My neighbour ‘ripped up hedge’ as he claimed ‘it’s blocking our driveway’ – I feel council’s shunning me & need answers

A WOMAN was left horrified after her neighbour allegedly ripped out her beloved hedge and claims the council are shunning her.

Dorothy Welsh, 58, from Girvan, Scotland, claims that she pleaded with Gavin Scott, 69, to leave her garden alone but he refused to stop.

Daily Record/Media ScotlandDorothy Welsh is in a dispute with neighbour Cllr Gavin Scott over a hedge at her house[/caption]

Daily Record/Media ScotlandCllr Scott claims the hedge is council property and says he has done nothing wrong[/caption]

Dorothy, who says that the garden is “all she has” says she feels “powerless” after the neighbour row.

The disgruntled resident claims that she first saw Scott removing her hedge and told him that she did not want him to touch it.

But a day later Dorothy alleges she saw him “removing my hedge again”.

The resident said she took a video of the alleged incident before preparing a statement for the police.

Scott, who is a councillor for South Ayrshire said that Police Scotland would take no action over the incident and claimed that the hedge is “council property”.

But cops confirmed to The Sun that a 69-year-old man was charged with vandalism and that a report will be sent to the procurator fiscal.

Dorothy broke down in tears as she told the Daily Record of her ordeal.

She said: “I’m very nervous because I have autism. I contacted my friend who contacted the council on my behalf.

“I felt so powerless.”

Dorothy, who rarely leaves her home and gets pleasure from tending to her garden, said it’s “all she has”.

She continued: “I don’t even go out so my garden is my whole life. It is all I’ve got. I have nothing else.

“I keep blaming myself and thinking, what did I do? I don’t know what I’ve done.”

But a defiant Scott claims the hedge is council property and that he did nothing wrong.

He told the Daily Record: “This has been going on for three or four months now.

“She is a very keen gardener but I’ve got a new car and plan to use my garden as a driveway. It will be nice when it’s finished.

“The lady next door was upset to say the least, but the hedge is certified as council property officially and I’ve been snipping away.

“She had the police here yesterday but the sergeant said it’s ‘case closed’.

“Above all I am allowed to do everything.”

I don’t even go out so my garden is my whole life. It is all I’ve got. I have nothing else.”

Dorothy Welsh, 58

Dorothy’s friend David Russell, who complained to South Ayrshire council and the Conservative party on her behalf, said they are still waiting on a response.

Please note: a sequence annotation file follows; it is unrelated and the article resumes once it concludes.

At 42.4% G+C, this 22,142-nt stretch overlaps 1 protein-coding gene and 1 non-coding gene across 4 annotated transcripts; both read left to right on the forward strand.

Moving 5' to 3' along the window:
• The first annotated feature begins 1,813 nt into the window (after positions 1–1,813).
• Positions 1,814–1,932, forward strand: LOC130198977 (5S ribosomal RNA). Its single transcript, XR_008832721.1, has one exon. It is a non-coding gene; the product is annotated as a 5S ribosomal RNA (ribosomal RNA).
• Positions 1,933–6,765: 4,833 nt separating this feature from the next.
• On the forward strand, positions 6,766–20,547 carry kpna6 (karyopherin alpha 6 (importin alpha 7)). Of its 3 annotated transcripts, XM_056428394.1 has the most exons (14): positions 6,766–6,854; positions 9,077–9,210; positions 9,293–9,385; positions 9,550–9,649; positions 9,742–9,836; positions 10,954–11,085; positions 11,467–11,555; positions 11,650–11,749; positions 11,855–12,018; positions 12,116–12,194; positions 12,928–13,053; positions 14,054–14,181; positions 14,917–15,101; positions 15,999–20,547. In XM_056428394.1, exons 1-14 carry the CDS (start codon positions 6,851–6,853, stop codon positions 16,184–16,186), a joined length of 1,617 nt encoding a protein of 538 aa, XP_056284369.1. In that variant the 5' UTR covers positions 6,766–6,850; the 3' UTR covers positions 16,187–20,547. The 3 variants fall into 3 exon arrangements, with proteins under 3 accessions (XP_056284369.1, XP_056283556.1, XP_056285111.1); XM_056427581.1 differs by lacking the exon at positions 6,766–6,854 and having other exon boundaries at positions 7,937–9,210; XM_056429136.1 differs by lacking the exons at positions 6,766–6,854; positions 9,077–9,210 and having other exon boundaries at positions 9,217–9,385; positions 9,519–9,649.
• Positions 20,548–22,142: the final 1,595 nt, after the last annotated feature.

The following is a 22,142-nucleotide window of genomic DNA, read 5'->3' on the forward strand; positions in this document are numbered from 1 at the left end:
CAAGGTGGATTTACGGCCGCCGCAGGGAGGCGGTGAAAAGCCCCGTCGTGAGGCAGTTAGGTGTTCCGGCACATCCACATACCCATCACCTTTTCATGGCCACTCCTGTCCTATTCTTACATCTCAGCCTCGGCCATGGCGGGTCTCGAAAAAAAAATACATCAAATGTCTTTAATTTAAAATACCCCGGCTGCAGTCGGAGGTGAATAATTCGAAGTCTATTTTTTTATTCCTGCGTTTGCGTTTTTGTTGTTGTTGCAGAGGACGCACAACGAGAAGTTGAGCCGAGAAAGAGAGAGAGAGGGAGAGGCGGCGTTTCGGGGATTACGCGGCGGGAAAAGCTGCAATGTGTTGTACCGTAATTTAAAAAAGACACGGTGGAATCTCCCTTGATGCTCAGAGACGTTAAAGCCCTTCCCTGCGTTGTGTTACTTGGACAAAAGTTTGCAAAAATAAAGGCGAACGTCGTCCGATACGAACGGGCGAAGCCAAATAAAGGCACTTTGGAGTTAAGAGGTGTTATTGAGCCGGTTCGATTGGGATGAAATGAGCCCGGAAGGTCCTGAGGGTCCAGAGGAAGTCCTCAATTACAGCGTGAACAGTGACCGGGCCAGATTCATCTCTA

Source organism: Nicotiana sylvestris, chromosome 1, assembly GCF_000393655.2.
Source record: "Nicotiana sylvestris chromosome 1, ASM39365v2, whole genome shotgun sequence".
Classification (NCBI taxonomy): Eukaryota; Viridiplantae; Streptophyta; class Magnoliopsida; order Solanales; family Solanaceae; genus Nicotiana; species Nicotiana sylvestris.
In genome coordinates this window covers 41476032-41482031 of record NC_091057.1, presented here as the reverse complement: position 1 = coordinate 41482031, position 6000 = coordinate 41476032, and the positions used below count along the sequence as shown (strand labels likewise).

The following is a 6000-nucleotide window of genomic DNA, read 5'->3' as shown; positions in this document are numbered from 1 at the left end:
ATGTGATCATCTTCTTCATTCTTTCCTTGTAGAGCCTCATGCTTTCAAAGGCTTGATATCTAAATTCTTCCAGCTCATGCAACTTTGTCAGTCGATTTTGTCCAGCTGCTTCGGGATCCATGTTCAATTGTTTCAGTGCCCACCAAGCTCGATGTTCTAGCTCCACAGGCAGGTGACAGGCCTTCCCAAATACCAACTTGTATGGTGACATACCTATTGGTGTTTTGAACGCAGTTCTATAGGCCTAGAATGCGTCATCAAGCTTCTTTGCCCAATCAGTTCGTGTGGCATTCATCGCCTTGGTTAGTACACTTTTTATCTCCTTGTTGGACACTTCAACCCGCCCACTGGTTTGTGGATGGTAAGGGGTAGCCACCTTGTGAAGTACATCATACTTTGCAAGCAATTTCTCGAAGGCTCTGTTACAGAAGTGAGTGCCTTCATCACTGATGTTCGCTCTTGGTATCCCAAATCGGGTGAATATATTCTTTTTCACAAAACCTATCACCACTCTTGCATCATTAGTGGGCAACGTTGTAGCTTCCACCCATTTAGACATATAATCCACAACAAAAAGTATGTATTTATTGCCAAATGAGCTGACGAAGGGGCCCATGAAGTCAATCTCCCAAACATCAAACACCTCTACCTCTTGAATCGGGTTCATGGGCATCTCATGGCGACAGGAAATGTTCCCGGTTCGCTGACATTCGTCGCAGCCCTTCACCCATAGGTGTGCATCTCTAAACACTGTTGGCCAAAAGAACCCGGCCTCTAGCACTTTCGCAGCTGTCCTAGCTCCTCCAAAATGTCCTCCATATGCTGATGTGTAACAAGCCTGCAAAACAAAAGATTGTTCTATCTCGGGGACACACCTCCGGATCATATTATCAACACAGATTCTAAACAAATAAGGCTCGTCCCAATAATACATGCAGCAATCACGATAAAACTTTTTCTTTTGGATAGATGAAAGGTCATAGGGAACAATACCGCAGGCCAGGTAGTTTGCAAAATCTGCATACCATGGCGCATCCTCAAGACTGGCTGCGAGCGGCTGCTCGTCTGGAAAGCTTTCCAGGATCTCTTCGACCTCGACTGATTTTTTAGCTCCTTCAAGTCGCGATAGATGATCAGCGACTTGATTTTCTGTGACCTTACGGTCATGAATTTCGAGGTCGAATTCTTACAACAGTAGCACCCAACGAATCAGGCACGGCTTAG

He said: “I pointed this out to the council but they shunned me.

“Then I phoned the Conservative head office in Edinburgh because he is a conservative councillor.

“They listened to what I said but didn’t respond.”

A Police Scotland spokesperson said: “On Wednesday, 22 May, 2024, officers received a report of vandalism in the Carrick Road area of Girvan.

“A 69-year old man was charged in connection with the incident.

“A report will be sent to the Procurator Fiscal.”

A South Ayrshire Council spokesperson said: “We are aware of the situation and we are following due process.”

What are your rights over neighbouring hedges?

By Marc Shoffman

OVERGROWN hedges are a common source of neighbourly disputes, but what are your rights if your neighbour’s hedge is taking over your garden?

Hedges do have benefits for homeowners as they provide security, as well as shade and a home for wildlife.

But an overgrown hedge from the next door garden can be a nuisance.

It may block the light and sunshine into your garden, which can be pretty annoying in the summer.

Plus, your garden could be messed up with its dropped leaves and twigs.

So what are your rights?

If you’re in a disagreement with your neighbours over their hedge, there are some steps you can take to try to get the situation sorted.

A useful first port of call is the government guidance on hedge heights, which lays out the rules on when a garden growth has gotten out of control.

The Royal Horticultural Society (RHS) suggests that homeowners should use this guidance first before involving lawyers.

It said: “Where you feel that a hedge is too tall and affects the ‘reasonable’ enjoyment of your house or garden, the first step is to negotiate with your neighbours. 

“Keep a copy of any letters to demonstrate you have tried.”

If this fails, you can contact your local council to enquire about using the high hedges legislation. 

You can find your local council using the website.

There is no guarantee your council will intervene, and there is a fee for making a complaint, typically £400, to deter frivolous applications.

Your local authority will consider both sides’ cases and make a decision.

If the council accepts your complaint, it will issue a notice for the hedge to be cut to a requested height by a set deadline.

Councils have the power to fine homeowners up to £1,000 if they refuse to comply with orders to cut hedges back.

But the neighbour is also able to appeal the decision.

Even if the hedge is within the legal height, your neighbour is responsible for maintaining it so it doesn’t damage your property.

You are also able to trim back any overgrown parts of the hedge that are covering your own boundary, according to Citizens Advice.

But don’t be tempted to trim the whole hedge down – if you are cutting it back you should also check if it’s protected by a tree preservation order.

There is also the option of getting legal advice and taking your neighbour to court if the issue can’t be resolved, but this can be pricey.

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